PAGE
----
Words and Photos: Joe Raboine, Director of Residential Hardscapes, Belgard
Investment in outdoor living increased dramatically over the course of the pandemic. Spending more time at home prompted homeowners to create additional areas for rest, relaxation, and work or pushed them to start on that outdoor project they’ve been putting off for months (or even years).
The most popular addition over the past year is the outdoor kitchen. In a recent survey, 76% of respondents reported plans to add a kitchen to their outdoor space. Having an outdoor kitchen is the perfect addition for clients looking to add more functionality and versatility to their backyard space. As with any project, determining your client’s budget and preferred features is key to designing their perfect outdoor kitchen. A beautiful, functional outdoor kitchen is possible within nearly any budget range – you just have to be open, thoughtful, and a bit creative.
Creating Kitchens Large & Small
The budget for an outdoor kitchen is unique to each client and what they hope to bring to life. If they are starting small, they can invest a few thousand dollars to create a well-designed space. On the higher end, a fully integrated outdoor kitchen can run upward of $40,000-$60,000. Similar to an indoor kitchen, the size, quality, number of appliances, and countertop surface are the main drivers of price. But in today’s market, there are a number of materials we as professionals can suggest that offer the design and performance characteristics needed.
For clients with a smaller budget, a phased approach works best. You can start with a grill installation, which is usually the most common route, along with a small paver patio. Great grills are available within any price range, as are durable, quality pavers for the patio. Beginning here leaves room for expansion as the client looks to round out the space with other features.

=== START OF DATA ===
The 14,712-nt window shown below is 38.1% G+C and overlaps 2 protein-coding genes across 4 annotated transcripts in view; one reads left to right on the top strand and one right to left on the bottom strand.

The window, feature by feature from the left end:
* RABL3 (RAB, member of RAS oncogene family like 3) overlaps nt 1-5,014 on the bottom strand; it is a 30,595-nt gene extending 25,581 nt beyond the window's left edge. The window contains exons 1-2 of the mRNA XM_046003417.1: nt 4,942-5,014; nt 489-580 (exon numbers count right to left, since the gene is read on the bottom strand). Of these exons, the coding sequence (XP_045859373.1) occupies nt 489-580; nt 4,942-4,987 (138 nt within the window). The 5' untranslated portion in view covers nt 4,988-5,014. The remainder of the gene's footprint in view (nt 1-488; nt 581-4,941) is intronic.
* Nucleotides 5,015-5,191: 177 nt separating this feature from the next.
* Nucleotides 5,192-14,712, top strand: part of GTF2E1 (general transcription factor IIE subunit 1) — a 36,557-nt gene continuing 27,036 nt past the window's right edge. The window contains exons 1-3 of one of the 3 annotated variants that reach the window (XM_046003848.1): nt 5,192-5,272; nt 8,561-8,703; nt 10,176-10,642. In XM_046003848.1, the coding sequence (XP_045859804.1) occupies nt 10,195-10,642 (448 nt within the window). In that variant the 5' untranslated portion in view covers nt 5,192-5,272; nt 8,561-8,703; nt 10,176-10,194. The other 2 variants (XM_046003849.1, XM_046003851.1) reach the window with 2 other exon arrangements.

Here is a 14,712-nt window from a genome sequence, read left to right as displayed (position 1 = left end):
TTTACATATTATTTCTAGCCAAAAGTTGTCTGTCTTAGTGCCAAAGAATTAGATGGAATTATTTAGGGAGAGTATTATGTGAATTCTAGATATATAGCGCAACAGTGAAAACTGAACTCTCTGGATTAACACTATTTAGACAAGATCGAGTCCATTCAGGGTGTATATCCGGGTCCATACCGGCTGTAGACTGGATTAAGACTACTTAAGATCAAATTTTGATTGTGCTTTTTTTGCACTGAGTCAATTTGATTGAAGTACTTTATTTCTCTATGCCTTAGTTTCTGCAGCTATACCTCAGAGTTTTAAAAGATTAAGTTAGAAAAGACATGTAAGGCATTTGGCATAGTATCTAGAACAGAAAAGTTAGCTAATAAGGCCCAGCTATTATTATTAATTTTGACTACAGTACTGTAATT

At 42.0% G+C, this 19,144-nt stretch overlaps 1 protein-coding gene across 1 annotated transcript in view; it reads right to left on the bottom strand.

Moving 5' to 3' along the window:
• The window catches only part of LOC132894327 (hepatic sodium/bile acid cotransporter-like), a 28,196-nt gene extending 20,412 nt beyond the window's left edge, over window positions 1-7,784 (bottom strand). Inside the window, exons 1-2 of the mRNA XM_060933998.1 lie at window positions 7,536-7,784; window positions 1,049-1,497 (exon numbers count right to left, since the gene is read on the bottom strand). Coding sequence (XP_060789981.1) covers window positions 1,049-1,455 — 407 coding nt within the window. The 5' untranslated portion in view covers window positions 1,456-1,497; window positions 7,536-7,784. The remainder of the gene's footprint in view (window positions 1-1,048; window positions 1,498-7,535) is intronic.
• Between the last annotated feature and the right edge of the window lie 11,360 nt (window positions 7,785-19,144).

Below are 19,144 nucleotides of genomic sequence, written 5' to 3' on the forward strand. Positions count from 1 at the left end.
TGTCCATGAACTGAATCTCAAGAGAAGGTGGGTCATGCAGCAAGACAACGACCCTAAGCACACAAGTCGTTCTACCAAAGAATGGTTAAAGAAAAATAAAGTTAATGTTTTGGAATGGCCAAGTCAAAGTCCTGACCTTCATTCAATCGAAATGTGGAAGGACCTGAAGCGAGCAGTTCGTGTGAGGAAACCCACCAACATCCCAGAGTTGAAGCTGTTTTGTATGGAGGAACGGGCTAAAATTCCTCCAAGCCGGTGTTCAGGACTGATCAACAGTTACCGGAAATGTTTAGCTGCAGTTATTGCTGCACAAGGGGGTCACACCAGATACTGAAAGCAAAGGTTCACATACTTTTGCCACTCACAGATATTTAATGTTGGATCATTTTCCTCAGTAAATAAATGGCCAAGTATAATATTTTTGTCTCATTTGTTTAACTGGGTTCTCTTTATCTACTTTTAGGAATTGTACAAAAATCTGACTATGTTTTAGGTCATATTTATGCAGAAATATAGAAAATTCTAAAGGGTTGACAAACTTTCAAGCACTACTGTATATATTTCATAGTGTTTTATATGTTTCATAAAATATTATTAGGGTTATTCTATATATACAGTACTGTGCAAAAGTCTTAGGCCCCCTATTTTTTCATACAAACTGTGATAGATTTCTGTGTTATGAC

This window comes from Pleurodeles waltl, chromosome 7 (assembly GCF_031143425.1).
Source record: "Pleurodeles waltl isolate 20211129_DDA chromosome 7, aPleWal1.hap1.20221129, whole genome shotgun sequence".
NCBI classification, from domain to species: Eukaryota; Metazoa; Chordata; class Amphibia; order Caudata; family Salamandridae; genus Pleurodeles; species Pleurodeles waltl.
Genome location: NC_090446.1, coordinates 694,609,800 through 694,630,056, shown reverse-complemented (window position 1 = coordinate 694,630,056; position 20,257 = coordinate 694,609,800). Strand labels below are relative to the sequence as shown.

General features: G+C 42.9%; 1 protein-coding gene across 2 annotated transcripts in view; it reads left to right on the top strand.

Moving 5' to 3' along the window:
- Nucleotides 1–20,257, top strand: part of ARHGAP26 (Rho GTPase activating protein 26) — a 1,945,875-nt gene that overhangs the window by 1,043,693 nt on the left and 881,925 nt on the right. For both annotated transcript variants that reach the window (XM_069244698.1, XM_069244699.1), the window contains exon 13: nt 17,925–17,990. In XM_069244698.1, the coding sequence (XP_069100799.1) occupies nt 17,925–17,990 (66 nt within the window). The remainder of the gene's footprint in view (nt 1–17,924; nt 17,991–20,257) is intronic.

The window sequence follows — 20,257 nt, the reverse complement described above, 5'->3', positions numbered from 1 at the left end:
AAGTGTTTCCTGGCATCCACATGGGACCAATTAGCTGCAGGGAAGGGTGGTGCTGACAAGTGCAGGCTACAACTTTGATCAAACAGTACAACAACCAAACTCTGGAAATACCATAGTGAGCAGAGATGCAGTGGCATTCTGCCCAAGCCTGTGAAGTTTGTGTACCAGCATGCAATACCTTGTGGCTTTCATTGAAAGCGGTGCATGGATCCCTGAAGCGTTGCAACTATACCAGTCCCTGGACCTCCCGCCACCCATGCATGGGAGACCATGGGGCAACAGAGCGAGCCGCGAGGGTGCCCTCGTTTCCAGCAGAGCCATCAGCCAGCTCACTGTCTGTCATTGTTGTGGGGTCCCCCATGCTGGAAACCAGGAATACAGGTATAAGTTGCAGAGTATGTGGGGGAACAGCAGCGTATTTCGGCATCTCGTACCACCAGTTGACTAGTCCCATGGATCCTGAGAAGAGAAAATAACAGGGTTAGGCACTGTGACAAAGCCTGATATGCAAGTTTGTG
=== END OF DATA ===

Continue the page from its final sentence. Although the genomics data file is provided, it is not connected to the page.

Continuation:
If your client has a mid-range budget, there’s room to include additional features outside a grill and patio. Depending on their vision for utilizing the space, you can add in elements such as sinks, storage, and a small refrigerator to really bring the indoors out. You can find suppliers today that offer products to suit a range of styles, from modern to classic.
When you have those lucky clients who want to splurge on their outdoor kitchen, the possibilities are endless. Features like side burners, a built-in bar ledge, or a wood-fired brick oven add to the usability of the space and make it feel like a separate wing of the home.
A great material option when building out benches, barbecues, walkways, and other items, such as raised garden beds, is a modular concrete panel system. The overall look of concrete fits well with any design style, especially the increasingly popular modern aesthetic. There are options available today that also offer other features, such as a hollow interior where wiring can be run for added lighting.
Though not exclusive for a bigger budget, integrating other forms of technology is becoming more important – and should be a discussion you have with the client upfront. Built-in lighting, audio, and additional electricity are integral for both everyday use and entertaining. Hardscape lighting, as well as landscape lighting and accent lights, make it easier for your client to use their kitchen any time of day or year. Additional electrical outlets may be needed for these lighting features, in addition to kitchen and other appliances being added for that finishing touch – like televisions or speakers.
Working With Your Customer
When starting the design process for an outdoor kitchen, have open conversations with your client to first find out their budget, then what features and design they want for their space so you can select the right materials for the job. Regardless of their budget, you can find quality products and create a design approach – whether it’s phased out over a period or completed all at once – that fits their needs.